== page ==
As a matter of course you should be adding alt tags to all images when you upload them but life doesn’t always work out that way. This plugin adds a handy field next to images in the media library where you can quickly add and save alt tags for all your images. This again, is great for search engines.

Shareaholic Share Buttons

Social Media is one of the best ways to get your content out into the wild and this plugin gives you a plethora of social media options so people can Tweet, Pin, Reddit, Yammer or Heart it (there are almost 100 options to choose from). The share bar can be styled to your liking and you can show up around 10 main networks and a pop up for the other 90.

WP To Buffer (WP Cube)

Buffer is a social media scheduling tool that allows you to add lots of posts into a ‘buffer’ and at pre-set times of the day they are posted meaning you don’t have to spend the day looking and social networks. WP To Buffer allows you to compose you social post at the same time as writing the article and once published it send the social post to your buffer for posting which is useful if you are writing at midnight like me.

Disqus Comment System

Disqus is a third-party comment system. The WordPress one is ok but it can be abused easily. Disqus allows people to sign in with their social media profiles in order to post a comment. It’s more secure, easier to manage and makes it easier for users to comment on your posts.

Rel NoFollow Checkbox

Once you have a small following you might get approached to do sponsored content. This is when a brand wants to feature on your website. Google guidelines state that links from such content such be ‘nofollowed’, which stops Google link equity being passed from your site to theirs. This plugin adds a checkbox to the ‘add link’ function to it adds the necessary code to the links you add.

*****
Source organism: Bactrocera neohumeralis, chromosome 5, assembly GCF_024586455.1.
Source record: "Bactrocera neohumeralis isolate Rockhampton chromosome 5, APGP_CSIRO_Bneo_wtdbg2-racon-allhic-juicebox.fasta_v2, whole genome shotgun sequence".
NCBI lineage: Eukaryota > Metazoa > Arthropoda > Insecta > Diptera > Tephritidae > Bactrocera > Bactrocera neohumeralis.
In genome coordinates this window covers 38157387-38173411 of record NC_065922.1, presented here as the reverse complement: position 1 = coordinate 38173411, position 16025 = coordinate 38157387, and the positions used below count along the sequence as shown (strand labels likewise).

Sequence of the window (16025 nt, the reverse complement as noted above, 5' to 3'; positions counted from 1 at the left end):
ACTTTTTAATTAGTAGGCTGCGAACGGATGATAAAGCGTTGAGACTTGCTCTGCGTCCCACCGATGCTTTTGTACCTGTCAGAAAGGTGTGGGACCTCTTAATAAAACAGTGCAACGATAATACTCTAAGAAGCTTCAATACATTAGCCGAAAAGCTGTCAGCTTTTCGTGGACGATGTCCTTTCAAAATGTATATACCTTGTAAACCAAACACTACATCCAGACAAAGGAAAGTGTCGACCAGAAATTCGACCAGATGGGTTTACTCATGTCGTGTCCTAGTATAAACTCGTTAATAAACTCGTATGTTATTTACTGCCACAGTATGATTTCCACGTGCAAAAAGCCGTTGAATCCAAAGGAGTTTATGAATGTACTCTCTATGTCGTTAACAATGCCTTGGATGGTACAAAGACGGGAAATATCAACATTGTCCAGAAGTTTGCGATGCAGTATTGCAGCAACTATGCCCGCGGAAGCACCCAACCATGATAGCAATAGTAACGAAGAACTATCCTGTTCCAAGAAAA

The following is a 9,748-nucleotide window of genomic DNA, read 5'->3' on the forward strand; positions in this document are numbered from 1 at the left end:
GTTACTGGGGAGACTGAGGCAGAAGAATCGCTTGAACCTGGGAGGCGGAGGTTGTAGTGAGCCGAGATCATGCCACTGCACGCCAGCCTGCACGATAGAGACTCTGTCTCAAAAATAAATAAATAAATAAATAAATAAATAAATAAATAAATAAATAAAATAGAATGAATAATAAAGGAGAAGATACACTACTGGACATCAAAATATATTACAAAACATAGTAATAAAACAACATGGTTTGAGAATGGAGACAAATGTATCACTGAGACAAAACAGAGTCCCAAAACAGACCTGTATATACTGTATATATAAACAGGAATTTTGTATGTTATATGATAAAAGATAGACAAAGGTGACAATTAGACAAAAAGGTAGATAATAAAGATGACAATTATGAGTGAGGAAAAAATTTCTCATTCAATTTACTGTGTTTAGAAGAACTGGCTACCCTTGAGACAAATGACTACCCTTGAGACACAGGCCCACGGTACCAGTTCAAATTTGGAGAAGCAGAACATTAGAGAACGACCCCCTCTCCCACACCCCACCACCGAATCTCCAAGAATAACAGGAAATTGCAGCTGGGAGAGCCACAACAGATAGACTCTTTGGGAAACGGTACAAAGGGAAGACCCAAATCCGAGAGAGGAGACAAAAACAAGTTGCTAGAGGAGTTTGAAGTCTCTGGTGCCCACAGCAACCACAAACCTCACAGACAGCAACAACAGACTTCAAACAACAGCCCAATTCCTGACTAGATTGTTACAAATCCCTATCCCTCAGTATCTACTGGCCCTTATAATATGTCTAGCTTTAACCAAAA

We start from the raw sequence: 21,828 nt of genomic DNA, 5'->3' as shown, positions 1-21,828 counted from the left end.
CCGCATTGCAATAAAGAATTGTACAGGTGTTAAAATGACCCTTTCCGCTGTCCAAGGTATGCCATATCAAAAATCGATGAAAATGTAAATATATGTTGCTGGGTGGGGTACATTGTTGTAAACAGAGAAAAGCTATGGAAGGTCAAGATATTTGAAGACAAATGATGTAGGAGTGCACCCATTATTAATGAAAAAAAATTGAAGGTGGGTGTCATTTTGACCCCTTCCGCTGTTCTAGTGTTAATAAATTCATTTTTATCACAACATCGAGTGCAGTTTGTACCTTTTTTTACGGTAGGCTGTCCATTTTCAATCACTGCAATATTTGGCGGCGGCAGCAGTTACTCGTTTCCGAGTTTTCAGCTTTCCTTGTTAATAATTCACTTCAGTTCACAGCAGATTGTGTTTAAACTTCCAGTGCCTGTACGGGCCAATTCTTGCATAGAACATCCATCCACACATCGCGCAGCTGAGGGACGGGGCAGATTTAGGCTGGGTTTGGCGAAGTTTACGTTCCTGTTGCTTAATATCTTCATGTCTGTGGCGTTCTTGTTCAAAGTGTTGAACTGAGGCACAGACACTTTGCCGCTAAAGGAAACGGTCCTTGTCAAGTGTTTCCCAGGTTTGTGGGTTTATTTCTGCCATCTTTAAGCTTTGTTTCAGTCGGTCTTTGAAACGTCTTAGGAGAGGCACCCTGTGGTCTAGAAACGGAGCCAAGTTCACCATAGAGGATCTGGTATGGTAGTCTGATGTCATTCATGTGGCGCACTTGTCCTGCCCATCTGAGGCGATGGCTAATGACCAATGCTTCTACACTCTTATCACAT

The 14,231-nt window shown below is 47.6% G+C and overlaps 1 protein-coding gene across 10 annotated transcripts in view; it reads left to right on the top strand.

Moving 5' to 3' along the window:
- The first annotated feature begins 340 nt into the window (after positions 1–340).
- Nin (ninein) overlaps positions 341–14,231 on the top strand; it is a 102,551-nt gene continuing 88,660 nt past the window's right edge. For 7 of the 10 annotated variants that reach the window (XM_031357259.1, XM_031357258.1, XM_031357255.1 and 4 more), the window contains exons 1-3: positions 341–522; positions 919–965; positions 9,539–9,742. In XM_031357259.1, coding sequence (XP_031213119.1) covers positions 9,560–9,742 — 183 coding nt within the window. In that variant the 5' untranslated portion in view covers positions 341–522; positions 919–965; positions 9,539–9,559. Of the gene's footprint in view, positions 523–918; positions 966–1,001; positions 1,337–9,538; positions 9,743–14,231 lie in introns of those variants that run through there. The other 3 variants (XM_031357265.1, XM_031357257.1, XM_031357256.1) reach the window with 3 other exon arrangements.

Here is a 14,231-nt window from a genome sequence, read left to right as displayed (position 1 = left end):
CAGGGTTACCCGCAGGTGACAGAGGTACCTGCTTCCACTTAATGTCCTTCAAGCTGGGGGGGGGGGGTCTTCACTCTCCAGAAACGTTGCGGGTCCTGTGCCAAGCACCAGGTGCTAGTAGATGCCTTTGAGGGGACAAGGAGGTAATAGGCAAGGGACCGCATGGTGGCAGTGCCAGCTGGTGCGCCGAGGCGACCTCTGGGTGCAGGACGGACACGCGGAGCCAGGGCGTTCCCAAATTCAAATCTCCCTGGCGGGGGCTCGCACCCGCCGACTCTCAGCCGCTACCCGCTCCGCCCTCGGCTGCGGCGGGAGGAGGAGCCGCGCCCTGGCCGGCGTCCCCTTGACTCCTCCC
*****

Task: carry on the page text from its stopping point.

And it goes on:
Schema Data

Basically, Schema data is code to help Google better define content on your website. It can be wrapped around brand names, contain addresses and let Google know that your latest post is a review article, written by you and given 5 stars. This plugin helps you add this data to each post you write.

EWWW Optimizer

The EWWW Image Optimizer plugin will increase your page speeds by optimising your images as you upload them. EWWW can also optimise all the images that you have already uploaded, and optionally convert your images to the best file format. You can choose pixel perfect compression or high compression options that are visually lossless. Very handy.


AMP for WP automatically adds Accelerated Mobile Pages (Google AMP Project) functionality to your WordPress site. AMP makes your website faster for Mobile visitors. It strips away some design elements (including ads) but means you content is easier to access on mobile devices.

Special mention to Wordfence if you are having trouble with spam traffic.

Once you have your theme and plugins installed, you can start adding pages, menus and images. With these in place, you can start blogging…

So let’s recap these five steps

  • Get some hosting with a domain name
  • Install WordPress
  • Apply a theme
  • Install your plugins
  • Setup pages, menus and any background images


Now you are ready for Part 2: Creating Content

See you there!